Perfect and aesthetic
A birthday tribute to D.K.Pattammal, known for her soulful music and deep knowledge.
Rewind to the year 1933. Egmore, a quiet suburb of Madras, was agog with excitement. People could hardly believe that a slip of a girl from an orthodox Brahmin family was to sing in the Egmore Ladies' Club. Most of the people who attended the concert were there to `see' the girl. But it was not curiosity that kept them there till the end of the concert. The appeal of the singer was enduring. She impressed the audience with her music and became the talk of the town.
The girl was D.K.Pattammal, who was born on March 28, 1919, to Damal Krishnaswami Dikshitar and Rajammal, both of whom had some knowledge of music.
The India that bore DKP was going through political and social upheavals. The clamour for Independence was accompanied by a desire for social reform. Poets like Bharatiyar wrote not only patriotic songs but also of the need for the emancipation of women. Rukmini Devi cast off the shackles of tradition when she learnt Bharatanatyam.
`Gayana Padu' Saraswathi Bai started giving Harikatha performances from 1908 in the face of stiff opposition from male artistes. When DKP first sang in public the walls of yet another male bastion were breached.
DKP never had prolonged training under any one guru. There was an indigent `Telugu vadhyar' who taught her in the early years. The headmistress of her school in Kanchipuram encouraged DKP in her efforts.
When she was 10 years old, Pattammal took the Government Music Exam in Madras. Ambi Dikshitar, grandson of Muthuswami Dikshitar was one of the examiners. Impressed by her singing, he volunteered to teach her Dikshitar's kritis. She also studied at Professor Sambamurthy's Summer school in 1930. She learnt many pallavis from Vidyala Narasimhalu Naidu, nephew of Vidyala Narayanaswami Naidu, who composed many javalis. Blessed with genius and encouraged by those around her, DKP, perhaps offers an example that could set at rest the heredity versus environment controversy.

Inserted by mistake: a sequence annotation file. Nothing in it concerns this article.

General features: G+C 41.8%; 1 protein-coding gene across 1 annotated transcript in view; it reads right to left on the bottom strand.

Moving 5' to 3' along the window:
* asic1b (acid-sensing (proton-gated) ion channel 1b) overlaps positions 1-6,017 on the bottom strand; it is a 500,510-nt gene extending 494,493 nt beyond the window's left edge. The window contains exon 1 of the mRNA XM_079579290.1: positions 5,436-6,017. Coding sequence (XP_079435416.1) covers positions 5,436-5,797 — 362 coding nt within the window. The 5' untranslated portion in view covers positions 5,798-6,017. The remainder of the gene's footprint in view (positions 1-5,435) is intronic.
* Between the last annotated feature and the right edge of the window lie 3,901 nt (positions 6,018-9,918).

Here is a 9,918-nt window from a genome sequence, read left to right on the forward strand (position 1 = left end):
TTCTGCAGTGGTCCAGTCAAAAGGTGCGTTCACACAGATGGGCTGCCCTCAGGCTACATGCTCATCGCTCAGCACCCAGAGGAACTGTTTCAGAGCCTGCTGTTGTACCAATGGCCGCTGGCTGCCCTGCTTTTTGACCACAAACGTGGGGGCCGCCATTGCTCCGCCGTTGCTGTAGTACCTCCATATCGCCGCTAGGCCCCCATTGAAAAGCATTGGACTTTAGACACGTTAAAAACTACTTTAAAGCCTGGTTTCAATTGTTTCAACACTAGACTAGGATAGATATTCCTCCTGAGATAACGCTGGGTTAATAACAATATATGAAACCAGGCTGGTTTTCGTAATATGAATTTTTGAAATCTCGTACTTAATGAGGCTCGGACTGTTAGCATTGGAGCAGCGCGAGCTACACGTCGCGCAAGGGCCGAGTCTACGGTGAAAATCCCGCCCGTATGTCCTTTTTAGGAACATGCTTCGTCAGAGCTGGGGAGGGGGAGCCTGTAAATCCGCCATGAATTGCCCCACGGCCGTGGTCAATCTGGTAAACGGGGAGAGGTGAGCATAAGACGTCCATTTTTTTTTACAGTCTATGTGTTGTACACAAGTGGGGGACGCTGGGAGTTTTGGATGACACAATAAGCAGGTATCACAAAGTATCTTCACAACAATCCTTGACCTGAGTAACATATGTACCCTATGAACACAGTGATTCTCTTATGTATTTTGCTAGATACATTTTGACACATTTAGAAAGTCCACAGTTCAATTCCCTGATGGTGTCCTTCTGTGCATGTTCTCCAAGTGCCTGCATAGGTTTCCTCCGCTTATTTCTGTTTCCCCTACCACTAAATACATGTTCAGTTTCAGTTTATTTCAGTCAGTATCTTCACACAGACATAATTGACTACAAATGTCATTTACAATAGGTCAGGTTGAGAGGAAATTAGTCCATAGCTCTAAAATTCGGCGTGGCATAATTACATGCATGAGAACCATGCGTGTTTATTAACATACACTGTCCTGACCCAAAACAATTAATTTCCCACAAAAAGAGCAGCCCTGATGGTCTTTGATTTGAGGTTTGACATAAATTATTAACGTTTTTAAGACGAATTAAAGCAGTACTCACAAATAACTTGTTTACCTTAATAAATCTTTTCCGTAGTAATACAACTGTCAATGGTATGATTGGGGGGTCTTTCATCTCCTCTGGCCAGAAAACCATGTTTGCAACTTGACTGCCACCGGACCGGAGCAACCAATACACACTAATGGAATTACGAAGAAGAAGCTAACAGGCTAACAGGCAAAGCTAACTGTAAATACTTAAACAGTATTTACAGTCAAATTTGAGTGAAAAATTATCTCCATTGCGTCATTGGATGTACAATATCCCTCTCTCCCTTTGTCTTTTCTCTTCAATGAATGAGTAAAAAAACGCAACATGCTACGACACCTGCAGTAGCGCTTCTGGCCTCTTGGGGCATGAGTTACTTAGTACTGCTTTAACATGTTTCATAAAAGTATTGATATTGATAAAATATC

Justice T.L.Venkatarama Iyer, who taught DKP many Dikshitar kritis, was critically ill when she received the Sangita Kalanidhi title. Maybe it was the strength of his affection for his disciple that kept him alive to see her and bless her.
DKP greatly admired and was in turn admired by Ariyakkudi.
Pattammal sings intricate pallavis with ιlan. Even when she goes through the convolutions of a complicated pallavi, she seems to do it effortlessly. Technically perfect and aesthetically pleasing is her singing of pallavis. An example is the Jaganmohini pallavi, `Nenje Ninai,' a favourite of Naina Pillai, who was a major inspiration to DKP.
DKP, who popularised many Bharatiar songs, sang `Pozhudu Pularndadu' both at the inauguration and conclusion of the 1945 Ettayapuram Bharatiyar Vizha. And she cut several 78 rpm discs. `Kannan Madura Idazhai' (Bheemplas) never fails to bring tears to the listener's eyes.
Her music is soulful, energetic, reposeful and buoyant in turns. There is in her music stateliness, dignity, purity, passion and innovation. Her knowledge is encyclopaedic. Scholarship has the tendency to snuff out artistic genius. Erudition and creativity usually never have a peaceful co-existence. But DKP's encyclopaedic knowledge has not extirpated her artistry.
One of the titles conferred on DKP is `Sangeetha Sagara Ratna.' How apt! Everytime she dips into the sagara of her knowledge, she comes up with a ratna.
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